How does High Speed Rail differ from the conventional railway?

High-speed railways share most, if not all, characteristics of conventional mainline railways, metros and even trams: They run on rails and are usually powered by electricity, they require structures and control systems, they are subject to variability in their environment and they must satisfy ever increasing customer demands in terms of journey time, convenience and comfort. However, there are very significant differences in the way that these characteristics express themselves in high-speed railways. The operating speeds (v) of high-speed railways are between 50 and 150% greater than those of earlier types of railways, resulting in a kinetic energy level that is between 2.25 and 6.25 that of the ‘older’ systems.

What does this mean for research and education?

Research into adhesion and aerodynamics at high speeds is a priority for researchers at the Birmingham Centre for Railway Research (BCRRE), at Huddersfield’s Institute of Railway Studies (ISR) and at the University of Sheffield. While operating, the rolling stock, infrastructure and control systems of modern railways require and produce continuous streams of data that must be processed, analysed and stored. Given that high-speed trains move at up to 100 m/s, there are great challenges in communicating this data accurately and reliably between the various subsystems, with minimum latency. Sensor systems and actuators for high-speed operations must be fast, accurate, reliable and repeatable.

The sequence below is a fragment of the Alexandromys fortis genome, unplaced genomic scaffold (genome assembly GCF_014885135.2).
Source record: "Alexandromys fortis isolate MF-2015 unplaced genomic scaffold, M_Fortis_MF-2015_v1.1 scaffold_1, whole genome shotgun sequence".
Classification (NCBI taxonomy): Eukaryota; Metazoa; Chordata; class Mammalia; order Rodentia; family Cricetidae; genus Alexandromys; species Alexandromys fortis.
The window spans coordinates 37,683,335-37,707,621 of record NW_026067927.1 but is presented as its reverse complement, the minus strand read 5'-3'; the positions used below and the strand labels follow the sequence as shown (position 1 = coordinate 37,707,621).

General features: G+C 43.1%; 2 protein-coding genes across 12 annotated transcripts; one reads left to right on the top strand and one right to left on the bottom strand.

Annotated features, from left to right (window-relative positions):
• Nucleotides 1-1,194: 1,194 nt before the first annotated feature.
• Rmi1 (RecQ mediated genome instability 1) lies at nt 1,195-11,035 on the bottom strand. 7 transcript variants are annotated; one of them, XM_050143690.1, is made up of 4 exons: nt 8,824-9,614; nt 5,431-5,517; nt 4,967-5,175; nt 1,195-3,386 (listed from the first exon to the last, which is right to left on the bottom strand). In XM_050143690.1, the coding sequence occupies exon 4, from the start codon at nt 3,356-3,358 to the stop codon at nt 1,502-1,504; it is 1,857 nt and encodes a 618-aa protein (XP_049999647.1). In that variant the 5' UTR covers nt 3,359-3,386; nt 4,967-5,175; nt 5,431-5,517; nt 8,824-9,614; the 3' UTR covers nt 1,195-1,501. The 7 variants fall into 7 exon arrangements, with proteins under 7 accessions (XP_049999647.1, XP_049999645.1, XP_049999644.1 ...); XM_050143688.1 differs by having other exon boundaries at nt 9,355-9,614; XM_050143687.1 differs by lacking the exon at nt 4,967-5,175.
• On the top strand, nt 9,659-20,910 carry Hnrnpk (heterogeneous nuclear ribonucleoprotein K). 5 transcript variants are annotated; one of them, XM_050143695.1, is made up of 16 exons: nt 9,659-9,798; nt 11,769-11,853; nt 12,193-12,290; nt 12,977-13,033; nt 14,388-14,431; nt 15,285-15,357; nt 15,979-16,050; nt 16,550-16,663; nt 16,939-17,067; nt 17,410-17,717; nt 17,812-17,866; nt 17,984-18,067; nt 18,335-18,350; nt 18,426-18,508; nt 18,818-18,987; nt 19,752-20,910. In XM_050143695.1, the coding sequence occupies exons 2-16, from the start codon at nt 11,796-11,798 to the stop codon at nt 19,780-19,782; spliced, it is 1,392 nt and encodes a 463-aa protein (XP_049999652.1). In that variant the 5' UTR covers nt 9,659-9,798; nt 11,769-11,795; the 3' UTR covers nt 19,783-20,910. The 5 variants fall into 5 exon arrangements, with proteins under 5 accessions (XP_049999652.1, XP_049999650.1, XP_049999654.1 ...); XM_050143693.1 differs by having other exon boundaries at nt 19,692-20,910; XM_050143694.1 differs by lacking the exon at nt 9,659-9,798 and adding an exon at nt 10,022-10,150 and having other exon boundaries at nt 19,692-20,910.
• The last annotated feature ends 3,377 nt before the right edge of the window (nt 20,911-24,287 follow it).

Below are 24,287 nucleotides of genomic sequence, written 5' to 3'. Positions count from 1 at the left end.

How is BCRRE contributing to this?

BCRRE’s new digital railway research centre, part of the UK Rail Research and Innovation Network (UKRRIN), will specialise in the management of these systems and the associated data flows, with a focus on data analytics and data mining. BCRRE also educates railway engineers and operators to understand and make best use of the resulting information, both in its taught programmes, such as the MSc in Railway Systems Engineering and Integration, and in its research programmes, namely, the MRes in Railway System Integration and in its doctoral training.

How is BCRRE collaborating with other UK institutions?

The manufacturing and maintenance requirements of high-speed railways are exacting, since the safety of the system depends on a high integrity infrastructure, dependable rolling stock and the total absence of obstacles. Research in these areas is conducted by the Institute of Sound and Vibration at Southampton University (ISVR), within the BCRRE, by the IRS and at the University of Nottingham.

How will this benefit HS2?

 Experience and expertise gained with trams, metros and conventional mainline railways are relevant to high-speed railways like HS2. However, system standards and the level of availability have to be much more exacting, resulting in a need for high quality research, education and training by universities and other relevant bodies

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